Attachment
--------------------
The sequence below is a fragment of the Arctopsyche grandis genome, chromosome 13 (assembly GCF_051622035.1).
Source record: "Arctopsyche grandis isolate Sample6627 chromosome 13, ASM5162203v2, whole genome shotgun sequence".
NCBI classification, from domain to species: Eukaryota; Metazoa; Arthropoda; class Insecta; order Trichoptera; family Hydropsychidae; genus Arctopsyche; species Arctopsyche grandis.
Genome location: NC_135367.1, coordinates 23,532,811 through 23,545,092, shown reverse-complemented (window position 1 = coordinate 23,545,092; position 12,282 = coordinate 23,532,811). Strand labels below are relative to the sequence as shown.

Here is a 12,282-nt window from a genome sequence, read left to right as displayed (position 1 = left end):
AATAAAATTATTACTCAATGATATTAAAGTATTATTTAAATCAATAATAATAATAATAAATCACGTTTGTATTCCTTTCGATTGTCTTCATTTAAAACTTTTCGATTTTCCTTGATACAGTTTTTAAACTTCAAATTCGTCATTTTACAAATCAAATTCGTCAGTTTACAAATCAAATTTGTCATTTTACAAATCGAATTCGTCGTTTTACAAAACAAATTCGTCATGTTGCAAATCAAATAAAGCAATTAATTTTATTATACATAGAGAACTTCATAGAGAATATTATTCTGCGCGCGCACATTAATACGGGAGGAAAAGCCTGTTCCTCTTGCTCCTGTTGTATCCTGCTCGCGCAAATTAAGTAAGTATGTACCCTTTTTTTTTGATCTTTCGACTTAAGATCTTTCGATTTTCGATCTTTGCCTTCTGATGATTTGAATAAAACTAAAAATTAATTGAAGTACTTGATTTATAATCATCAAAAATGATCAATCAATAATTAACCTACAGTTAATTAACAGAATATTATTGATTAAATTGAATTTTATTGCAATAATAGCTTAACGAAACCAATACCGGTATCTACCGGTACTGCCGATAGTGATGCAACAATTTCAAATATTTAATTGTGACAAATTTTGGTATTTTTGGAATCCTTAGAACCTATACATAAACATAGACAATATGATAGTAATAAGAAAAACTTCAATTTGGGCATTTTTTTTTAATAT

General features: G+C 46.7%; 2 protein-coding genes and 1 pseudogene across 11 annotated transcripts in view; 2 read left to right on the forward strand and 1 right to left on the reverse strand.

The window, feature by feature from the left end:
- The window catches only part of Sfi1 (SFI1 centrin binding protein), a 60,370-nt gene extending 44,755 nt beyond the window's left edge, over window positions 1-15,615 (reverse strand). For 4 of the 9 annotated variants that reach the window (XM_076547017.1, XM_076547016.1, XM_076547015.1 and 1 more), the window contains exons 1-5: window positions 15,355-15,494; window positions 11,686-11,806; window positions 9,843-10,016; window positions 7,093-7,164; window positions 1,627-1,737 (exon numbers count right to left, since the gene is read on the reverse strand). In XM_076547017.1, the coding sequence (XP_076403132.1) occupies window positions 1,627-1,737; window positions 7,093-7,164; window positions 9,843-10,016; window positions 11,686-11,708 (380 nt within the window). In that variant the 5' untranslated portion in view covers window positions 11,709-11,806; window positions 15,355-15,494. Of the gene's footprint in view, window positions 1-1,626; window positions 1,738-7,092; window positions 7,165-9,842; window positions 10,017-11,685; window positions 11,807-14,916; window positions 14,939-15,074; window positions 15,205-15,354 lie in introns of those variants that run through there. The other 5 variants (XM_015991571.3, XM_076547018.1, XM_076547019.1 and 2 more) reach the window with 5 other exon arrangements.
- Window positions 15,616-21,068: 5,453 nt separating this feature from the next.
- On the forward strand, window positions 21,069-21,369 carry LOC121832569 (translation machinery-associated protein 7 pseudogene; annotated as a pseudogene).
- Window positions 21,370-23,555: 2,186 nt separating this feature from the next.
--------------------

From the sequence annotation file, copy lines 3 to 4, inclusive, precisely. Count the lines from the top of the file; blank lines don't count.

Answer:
NCBI classification, from domain to species: Eukaryota; Metazoa; Arthropoda; class Insecta; order Trichoptera; family Hydropsychidae; genus Arctopsyche; species Arctopsyche grandis.
Genome location: NC_135367.1, coordinates 23,532,811 through 23,545,092, shown reverse-complemented (window position 1 = coordinate 23,545,092; position 12,282 = coordinate 23,532,811). Strand labels below are relative to the sequence as shown.